A Controlled Pilot Study of Stress Management Training of Elderly Patients With Congestive Heart Failure

from Preventive Cardiology
Reprinted from Medscape.com

Frederic Luskin, PhD, Megan Reitz, BA, Kathryn Newell, MA, Thomas Gregory Quinn, MD, William Haskell, PhD

Abstract and Introduction


The purpose of this study was to evaluate the effect of stress management training on quality of life, functional capacity, and heart rate variability in elderly patients with New York Heart Association class I-III congestive heart failure (CHF). While substantial research exists on stress management training for patients with coronary heart disease, there are few data on the value of psychosocial training on patients with CHF. Thirty-three multiethnic patients (mean age, 66±9 years) were assigned through incomplete randomization to one of two treatment groups or a wait-listed control group. The 14 participants who completed the treatment attended eight training sessions during a 10-week period. The training consisted of 75-minute sessions adapted from the Freeze-Frame stress management program developed by the Institute of HeartMath. Subjects were assessed at baseline and again at the completion of the training. Depression, stress management, optimism, anxiety, emotional distress, and functional capacity were evaluated, as well as heart rate variability. Significant improvements (p<0.05) were noted in perceived stress, emotional distress, 6-minute walk, and depression, and positive trends were noted in each of the other psychosocial measures. The 24-hour heart rate variability showed no significant changes in autonomic tone. The authors noted that CHF patients were willing study participants and their emotional coping and functional capacity were enhanced. This program offers a simple and cost-effective way to augment medical management of CHF. Given the incompleteness of CHF medical management and the exploding interest in complementary medical intervention, it seems imperative that further work in psychosocial treatment be undertaken.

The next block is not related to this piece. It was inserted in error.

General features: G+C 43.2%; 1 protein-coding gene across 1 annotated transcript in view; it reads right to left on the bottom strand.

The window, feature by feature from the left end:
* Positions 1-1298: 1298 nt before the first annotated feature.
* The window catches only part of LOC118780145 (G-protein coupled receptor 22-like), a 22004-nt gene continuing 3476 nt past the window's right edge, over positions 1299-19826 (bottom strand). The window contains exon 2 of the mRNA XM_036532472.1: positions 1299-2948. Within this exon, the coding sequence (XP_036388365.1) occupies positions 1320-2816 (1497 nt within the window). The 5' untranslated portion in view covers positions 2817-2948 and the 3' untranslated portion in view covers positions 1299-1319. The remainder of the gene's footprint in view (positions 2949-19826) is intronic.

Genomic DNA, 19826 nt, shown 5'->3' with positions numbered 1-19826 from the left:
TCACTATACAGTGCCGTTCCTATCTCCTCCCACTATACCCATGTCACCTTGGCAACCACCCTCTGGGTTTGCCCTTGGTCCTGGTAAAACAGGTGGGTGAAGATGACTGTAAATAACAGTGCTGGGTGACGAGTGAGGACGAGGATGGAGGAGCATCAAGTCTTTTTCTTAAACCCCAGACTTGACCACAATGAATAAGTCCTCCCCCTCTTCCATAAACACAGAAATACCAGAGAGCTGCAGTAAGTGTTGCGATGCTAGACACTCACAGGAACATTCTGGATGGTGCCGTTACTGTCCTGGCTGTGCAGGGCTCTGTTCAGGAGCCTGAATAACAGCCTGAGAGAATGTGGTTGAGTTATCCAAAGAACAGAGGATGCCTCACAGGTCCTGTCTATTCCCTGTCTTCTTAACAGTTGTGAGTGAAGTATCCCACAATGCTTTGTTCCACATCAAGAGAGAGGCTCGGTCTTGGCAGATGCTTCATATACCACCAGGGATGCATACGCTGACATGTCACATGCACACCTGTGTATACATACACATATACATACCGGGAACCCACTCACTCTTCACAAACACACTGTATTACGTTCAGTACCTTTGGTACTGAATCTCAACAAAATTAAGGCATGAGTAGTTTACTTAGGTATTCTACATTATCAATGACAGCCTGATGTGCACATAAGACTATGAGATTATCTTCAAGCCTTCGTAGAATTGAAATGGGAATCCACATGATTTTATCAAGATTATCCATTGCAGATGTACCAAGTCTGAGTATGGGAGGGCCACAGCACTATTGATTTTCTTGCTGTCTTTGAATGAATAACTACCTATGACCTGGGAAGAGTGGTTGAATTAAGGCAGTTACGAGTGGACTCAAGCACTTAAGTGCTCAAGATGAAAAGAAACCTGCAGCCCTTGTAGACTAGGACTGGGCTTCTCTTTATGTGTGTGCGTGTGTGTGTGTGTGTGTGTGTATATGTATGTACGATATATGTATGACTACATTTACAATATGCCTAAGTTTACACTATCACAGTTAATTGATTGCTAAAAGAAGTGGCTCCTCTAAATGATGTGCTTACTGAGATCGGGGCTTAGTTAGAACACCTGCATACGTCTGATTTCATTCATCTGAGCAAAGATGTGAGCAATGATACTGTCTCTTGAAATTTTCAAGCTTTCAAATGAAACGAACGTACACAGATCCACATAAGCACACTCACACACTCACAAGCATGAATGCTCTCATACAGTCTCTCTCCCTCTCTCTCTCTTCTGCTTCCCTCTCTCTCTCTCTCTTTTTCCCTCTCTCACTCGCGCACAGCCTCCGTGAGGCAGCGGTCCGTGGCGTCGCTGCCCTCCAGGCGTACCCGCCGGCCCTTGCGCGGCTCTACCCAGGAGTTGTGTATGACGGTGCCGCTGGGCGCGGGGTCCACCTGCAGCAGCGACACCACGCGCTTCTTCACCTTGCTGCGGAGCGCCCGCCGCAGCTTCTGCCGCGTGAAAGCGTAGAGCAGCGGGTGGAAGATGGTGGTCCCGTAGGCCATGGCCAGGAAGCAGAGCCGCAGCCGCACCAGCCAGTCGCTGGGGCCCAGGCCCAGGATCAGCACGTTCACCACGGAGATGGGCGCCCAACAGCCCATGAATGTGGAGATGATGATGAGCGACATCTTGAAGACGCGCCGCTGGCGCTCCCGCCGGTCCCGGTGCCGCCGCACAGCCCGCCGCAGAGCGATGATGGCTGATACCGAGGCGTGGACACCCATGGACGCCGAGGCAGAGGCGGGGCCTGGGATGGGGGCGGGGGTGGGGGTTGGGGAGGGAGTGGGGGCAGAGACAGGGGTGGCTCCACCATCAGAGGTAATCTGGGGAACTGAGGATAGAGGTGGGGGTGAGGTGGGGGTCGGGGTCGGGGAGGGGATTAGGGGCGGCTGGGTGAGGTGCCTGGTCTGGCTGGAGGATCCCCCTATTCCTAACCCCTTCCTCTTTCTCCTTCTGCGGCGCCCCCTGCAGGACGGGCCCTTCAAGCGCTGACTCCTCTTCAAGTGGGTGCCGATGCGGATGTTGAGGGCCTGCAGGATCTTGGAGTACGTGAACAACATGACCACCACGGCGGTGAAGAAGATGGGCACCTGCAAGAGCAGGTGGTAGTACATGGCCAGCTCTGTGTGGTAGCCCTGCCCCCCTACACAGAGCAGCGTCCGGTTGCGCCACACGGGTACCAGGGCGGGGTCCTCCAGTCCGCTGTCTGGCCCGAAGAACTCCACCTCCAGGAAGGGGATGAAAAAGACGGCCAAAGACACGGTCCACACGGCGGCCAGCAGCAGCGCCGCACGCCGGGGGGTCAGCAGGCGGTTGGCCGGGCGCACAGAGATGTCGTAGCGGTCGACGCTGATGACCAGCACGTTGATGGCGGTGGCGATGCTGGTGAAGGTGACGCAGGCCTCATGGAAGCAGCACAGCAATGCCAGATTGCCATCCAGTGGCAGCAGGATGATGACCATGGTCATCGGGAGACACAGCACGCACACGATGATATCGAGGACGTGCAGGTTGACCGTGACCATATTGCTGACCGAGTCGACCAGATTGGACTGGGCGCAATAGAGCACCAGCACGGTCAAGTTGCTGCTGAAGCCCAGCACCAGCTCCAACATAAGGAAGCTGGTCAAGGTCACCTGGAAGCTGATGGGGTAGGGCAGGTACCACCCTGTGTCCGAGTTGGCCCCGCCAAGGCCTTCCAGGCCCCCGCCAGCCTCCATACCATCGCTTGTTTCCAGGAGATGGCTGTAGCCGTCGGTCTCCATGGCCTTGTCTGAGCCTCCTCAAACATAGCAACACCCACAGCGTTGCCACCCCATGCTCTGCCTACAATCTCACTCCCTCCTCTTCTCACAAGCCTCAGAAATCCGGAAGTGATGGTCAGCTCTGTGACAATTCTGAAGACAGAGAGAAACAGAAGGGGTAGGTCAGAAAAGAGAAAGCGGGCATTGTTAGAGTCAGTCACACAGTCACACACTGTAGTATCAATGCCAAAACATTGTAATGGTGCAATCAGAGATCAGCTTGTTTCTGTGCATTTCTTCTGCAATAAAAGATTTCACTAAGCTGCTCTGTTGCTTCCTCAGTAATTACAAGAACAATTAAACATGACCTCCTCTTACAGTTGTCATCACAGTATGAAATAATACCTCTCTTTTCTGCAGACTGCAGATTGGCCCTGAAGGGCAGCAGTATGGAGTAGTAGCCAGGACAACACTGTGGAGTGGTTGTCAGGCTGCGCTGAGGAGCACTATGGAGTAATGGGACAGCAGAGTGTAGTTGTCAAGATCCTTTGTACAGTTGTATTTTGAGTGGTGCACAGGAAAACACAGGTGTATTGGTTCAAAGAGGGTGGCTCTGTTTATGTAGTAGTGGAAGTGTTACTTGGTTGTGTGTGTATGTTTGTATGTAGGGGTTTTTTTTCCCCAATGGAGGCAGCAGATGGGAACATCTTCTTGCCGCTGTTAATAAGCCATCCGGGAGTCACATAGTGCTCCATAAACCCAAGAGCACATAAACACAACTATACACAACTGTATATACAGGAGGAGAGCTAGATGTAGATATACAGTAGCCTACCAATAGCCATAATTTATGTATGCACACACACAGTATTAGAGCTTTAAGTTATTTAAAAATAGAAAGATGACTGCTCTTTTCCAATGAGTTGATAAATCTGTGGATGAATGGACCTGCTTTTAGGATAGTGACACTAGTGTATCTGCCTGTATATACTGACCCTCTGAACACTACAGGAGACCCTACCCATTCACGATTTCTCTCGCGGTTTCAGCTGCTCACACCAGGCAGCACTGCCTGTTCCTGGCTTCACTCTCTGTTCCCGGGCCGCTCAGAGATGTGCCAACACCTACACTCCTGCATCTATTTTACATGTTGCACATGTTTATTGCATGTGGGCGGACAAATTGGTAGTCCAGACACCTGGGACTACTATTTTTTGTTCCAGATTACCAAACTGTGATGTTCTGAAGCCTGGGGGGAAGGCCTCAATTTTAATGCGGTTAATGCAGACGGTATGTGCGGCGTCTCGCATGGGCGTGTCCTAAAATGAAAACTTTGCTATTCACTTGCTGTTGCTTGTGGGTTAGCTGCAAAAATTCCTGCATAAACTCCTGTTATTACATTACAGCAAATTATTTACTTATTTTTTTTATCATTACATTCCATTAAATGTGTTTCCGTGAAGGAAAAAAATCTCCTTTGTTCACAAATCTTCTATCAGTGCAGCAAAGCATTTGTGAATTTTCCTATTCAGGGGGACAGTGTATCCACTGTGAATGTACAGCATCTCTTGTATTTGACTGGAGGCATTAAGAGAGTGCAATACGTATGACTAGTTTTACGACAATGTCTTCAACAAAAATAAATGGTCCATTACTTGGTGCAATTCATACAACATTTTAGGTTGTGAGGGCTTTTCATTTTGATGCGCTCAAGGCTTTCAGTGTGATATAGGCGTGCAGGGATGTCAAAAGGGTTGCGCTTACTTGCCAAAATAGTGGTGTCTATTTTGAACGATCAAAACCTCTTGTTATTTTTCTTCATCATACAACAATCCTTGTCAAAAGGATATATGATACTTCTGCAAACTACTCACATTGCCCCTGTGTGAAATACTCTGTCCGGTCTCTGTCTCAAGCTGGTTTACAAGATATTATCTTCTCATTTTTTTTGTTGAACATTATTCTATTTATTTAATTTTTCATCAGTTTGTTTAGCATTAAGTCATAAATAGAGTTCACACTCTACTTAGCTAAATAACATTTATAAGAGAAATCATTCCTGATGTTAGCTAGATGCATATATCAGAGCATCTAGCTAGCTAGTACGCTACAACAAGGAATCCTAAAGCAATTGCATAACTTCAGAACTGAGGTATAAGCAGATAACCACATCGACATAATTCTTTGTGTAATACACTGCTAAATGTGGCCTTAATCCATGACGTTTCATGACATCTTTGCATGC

Congestive heart failure (CHF) is the only major cardiovascular disorder that is increasing in incidence, prevalence, and overall mortality. Recent studies estimate the prevalence of CHF at almost 5 million persons in the United States, leading to hospitalization of 900,000 patients each year. [1] Improvements in survival after myocardial infarction, better management of diabetes and hypertension, and an increase in the aging population have contributed to the rise in CHF. [2] The hallmark of CHF is exercise intolerance and activity restriction, most commonly due to symptoms of dyspnea and fatigue. These symptoms are debilitating and result in low functional capacity and progressive physical disability, often requiring intensive medical management, follow-up, and hospitalization.

In addition to physical decline, these patients often report depressed mood, anxiety, and increased hostility. [3] A structured interview with 60 hospitalized CHF patients (aged 70+ years) showed that 17% of the participants met the Revised Diagnostic and Statistical Manual of Mental Disorders (DSM III) criteria for major depression. The patients who were depressed required a greater number of inpatient hospital days and, at 1 year, showed greater mortality. [4]

Patients with CHF are known for very high mortality rates, as well as the highest hospital readmission rates of all patient populations. [5] This may be partly due to the psychosocial consequences of the disease process, which includes behavioral restrictions, as well as comorbid depression and anxiety. A study that evaluated quality of life of CHF patients found no significant relationship between a patient's cardiac ejection fraction and any quality of life measure. [2] However, self-reported functional status, depression, and hostility were significant indicators of quality of life among these patients.

Recent studies have shown that sympathetic activation is one of the hallmark physiologic abnormalities in CHF. Circulating catecholamine levels have been associated with increased severity of disease and unfavorable prognosis. [6] As a result of these studies, the "neurohormonal" hypothesis has emerged as the leading paradigm for understanding the progression of CHF. [7]

Pharmacologic therapies that alter autonomic balance, such as angiotensin-converting enzyme inhibitors and beta blocking agents, have become standard therapy for CHF patients. [8] However, noncompliance can be a significant problem in pharmacologic treatment. Monane et al. [9] noted that among elderly CHF patients on digoxin, only 10% were completely compliant with the prescribed regimen over the course of a year. The use of beta blockers elicits better adherence, yet medical management of CHF is still incomplete. [10] Sullivan and Hawthorne [11] reviewed the nonpharmacologic interventions for CHF. They cite the effectiveness of long-term aerobic exercise conditioning programs and make the case for offering psychological and biobehavioral interventions to enhance outcome and quality of life.